Kwanchai Moriya. [Image: painted portrait of a chef seated, in uniform, before a table. She holds a large knife across her knees. A coffee or tea pot and some other utensils are on the table. The bottom half (legs, under table) is left reddish, drippy and thinly painted. The chef's white clothes and skin is thickly and realistically painted. The top background is thickly blocked in white that silhouettes the figure and objects on the table.]

Kwanchai Moriya. [Image: painted head & shoulders portrait of youngish Asian man wearing a white button-down shirt with red tie leaning back on a couch. The light source leaves most of his face in mid-shadow, his expression reading as non-plussed or tired. Brushstrokes are blocky and Cezanne-like.]

Kwanchai Moriya. [Image: thinly layered acrylic painting of the head & shoulders of a youngish woman in front of an abstract concentric circular background. She appears to be wearing headphones or some sort of suit/helmet but it's hard to distinguish because the layers are transparent and slightly abstracted. The woman's appearance is evocative of 1950's and 60's Chinese or Korean propaganda posters, while the background is evocative of outer space, a void or a record.]

Kwanchai Moriya. [Image: pencil sketch of older white woman in profile leaning her chin on her hand. The planes of her face are emphasized and her curly hair is drawn loosely and expressively.]

I don't know if Moriya buys into the notion of "capturing" a person's character in a portrait or if that's his intent, but all of these people are so interesting. The way he's posed them or cropped and arranged the pose if it's from an art class has a very narrative quality that I'm envious of.

Saturday, November 19, 2011

Writing Like a White Guy

Check out this post on Racialicious! It's an except fro Jaswinder Bolina's, "Writing Like a White Guy." Bolina asks, how can a poet write about their identity when using the language of white upper class Western men? Interesting post, makes me wish I clicked with poetry a little better.

Friday, November 18, 2011

I am so fucking sick of zombies.

Should Female Nudes Be Prettier? (Ha!)

I very much enjoyed this post (scroll down till you see the headline, "Female Nudes Should Be Prettier") on Echidne of the Snakes. Yes, this really exists, or it did as of 2003: a league of "gentlemen" is advocating the production and inclusion of more "pretty" female nudes to counter all the "ugly" ones in modern & contemporary art.

A poster for feminist activist group The Guerrilla Girls, showing Ingres' famous reclining nude, but with her head replaced by a the group's signature gorilla mask. Text reads, "Do women have to be naked to get into the Met. Museum? Less than 5% of the artists in the Modern Art Sections are women, but 85% of the nudes are female."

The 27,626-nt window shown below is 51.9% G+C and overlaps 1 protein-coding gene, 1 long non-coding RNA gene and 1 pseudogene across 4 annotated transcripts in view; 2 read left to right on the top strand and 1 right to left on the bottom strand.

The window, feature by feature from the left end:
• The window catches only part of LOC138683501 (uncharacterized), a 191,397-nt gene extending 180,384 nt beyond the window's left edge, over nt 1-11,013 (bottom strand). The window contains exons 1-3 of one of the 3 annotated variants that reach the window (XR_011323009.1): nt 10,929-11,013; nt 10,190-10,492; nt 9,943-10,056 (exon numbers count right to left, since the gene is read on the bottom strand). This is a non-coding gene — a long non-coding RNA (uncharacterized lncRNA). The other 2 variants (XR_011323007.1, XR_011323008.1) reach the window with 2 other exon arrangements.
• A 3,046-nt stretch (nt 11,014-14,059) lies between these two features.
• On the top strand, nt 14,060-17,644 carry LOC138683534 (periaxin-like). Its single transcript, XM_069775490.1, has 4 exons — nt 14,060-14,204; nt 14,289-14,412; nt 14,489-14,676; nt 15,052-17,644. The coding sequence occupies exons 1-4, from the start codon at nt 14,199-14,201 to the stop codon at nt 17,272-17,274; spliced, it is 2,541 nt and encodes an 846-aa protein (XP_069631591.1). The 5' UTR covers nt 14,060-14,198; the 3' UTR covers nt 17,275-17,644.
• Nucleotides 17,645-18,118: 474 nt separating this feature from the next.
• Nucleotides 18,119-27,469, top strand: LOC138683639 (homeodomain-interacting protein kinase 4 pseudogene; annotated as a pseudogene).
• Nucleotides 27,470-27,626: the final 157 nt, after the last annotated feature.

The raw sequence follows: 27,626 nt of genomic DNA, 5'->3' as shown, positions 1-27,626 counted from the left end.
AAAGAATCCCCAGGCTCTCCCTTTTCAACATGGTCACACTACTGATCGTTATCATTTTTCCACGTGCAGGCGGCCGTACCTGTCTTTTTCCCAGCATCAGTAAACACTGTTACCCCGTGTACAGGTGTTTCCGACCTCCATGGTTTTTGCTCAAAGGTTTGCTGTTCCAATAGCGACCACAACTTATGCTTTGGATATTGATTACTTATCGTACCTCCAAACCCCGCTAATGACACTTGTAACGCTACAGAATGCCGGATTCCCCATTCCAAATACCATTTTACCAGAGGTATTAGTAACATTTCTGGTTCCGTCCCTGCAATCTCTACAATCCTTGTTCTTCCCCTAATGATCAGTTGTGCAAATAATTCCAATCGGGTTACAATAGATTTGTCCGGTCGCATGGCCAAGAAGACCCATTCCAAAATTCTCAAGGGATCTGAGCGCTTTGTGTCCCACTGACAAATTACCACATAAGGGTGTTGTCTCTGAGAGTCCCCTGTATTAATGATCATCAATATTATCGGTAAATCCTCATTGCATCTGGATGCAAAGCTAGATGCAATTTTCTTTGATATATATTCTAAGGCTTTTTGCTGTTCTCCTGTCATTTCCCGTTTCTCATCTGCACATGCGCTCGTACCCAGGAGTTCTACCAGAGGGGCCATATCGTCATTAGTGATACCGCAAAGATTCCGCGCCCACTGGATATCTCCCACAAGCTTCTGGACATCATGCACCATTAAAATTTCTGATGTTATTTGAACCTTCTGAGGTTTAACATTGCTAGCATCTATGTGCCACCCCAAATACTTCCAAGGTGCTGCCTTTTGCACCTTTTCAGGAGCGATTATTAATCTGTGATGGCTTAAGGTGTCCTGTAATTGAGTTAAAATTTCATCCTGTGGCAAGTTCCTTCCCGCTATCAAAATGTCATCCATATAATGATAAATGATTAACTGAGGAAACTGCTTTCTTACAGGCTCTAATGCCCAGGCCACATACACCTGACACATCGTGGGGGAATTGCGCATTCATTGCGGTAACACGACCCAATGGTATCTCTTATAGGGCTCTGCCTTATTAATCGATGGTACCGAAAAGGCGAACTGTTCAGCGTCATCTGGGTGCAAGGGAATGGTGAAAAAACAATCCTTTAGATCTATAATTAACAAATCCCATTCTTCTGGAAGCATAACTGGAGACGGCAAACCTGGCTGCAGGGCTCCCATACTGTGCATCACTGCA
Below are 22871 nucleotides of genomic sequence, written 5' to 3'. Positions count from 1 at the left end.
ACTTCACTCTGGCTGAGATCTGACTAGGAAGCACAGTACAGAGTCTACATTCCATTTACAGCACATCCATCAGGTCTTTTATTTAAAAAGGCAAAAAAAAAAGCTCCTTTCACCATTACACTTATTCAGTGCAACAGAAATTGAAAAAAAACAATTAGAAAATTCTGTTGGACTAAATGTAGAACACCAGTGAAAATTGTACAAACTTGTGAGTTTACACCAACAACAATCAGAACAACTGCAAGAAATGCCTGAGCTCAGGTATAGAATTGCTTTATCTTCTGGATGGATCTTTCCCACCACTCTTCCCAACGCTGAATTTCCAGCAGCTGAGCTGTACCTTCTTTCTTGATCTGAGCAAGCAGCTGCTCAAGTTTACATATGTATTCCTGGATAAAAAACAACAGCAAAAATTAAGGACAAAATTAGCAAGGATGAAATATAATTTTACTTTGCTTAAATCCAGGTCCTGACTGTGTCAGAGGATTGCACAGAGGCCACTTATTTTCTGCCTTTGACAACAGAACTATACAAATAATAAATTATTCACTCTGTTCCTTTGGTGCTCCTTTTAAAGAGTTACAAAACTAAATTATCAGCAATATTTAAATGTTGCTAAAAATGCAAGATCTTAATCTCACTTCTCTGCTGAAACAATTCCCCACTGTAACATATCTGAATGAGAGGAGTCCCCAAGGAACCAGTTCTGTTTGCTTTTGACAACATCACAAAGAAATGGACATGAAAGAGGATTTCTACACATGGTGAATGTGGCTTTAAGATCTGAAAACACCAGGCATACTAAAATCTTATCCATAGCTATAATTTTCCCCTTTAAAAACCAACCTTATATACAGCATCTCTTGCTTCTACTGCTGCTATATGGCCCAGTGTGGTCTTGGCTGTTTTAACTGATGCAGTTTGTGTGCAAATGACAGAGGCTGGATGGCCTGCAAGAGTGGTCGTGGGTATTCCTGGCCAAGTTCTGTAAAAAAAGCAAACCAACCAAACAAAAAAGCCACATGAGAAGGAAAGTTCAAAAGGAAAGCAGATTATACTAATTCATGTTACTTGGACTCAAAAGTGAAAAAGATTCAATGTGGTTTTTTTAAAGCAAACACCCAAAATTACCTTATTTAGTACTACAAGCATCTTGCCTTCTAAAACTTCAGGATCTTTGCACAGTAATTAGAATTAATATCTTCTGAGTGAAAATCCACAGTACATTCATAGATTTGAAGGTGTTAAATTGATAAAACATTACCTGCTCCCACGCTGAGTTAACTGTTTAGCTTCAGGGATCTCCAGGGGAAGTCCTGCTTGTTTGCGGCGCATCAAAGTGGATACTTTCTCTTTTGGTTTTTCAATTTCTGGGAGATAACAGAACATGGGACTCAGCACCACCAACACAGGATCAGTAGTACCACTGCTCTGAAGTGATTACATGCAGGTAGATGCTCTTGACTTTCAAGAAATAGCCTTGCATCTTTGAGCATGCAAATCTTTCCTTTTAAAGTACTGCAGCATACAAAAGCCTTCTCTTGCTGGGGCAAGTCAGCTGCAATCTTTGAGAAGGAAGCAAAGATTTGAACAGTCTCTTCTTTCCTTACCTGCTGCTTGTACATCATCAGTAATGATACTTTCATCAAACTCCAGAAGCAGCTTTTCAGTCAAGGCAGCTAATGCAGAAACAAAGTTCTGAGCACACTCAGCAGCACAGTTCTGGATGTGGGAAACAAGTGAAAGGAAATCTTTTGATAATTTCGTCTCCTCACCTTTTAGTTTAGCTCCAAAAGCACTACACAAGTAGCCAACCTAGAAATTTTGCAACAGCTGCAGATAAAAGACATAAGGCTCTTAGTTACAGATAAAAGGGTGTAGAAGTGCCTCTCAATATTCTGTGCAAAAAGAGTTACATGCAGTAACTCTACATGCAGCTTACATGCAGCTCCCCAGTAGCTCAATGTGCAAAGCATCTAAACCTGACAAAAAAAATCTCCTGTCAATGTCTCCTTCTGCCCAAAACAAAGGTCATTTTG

I've sometimes heard-- from female artists, no less!-- that female nudes are more rewarding to draw because women are "made of shapes." Yeeeaaahhh.... Or that "no one" wants to look at nude men (I guess women and gay/bi men are "no one?") I would point out to these people that if women throughout history were not enjoying nude men and making active use of their shapes, there would be no babies.

Wednesday, November 16, 2011

Liz Miller at REDUX: Picturesque Evacuation Ploy

You walk into REDUX to see Liz Miller's installation and you're hit with a shocking orange wall at the same time that a friendly front desk person greets you with brochures. Then you notice the title off to the side of the orange wall: "Picturesque Evacuation Ploy."

You walk timidly around the wall through the opening to the gallery and are hit with this:

The rhythmic part of the installation that greets the viewer when they walk in the door. This is the part that reminds me of the gym. Other people were reminded of dragons. [Image: A wall about ten feet long painted shocking tangerine orange. Seven or eight identical 3-D structures made of thin flat felt emerge from the wall, each about six or eight feet tall and reaching six or eight feet from the wall toward the viewer's walkway. The felt is black, robin's egg pale blue, tangerine orange and blood red. Each piece is cut into intricate decorative shapes made from silhouettes of pistols, rifles and other shapes I cannot make out assembled in a kaleidoscopic manner. The felt pieces are attached using brads with tiny orange heads. Together the structures give the effect of a giant 3-d crepe paper banner than has been made of folded cut paper. On the perpendicular wall the white under-paint is left visible in some spots. At the orange-white border little black shapes march like ants. They could be mice, birds or something else entirely.]

And you say, "Woooooowwwww!"

 You can see the scale of the sculpture in relation to this viewer and her stylin' blue-lined boots: probably fifteen feet tall, like the branches of a giant fir tree.
Then you wonder aloud how she did it, then you gingerly step in between some shapes and briefly fantasize about living in them.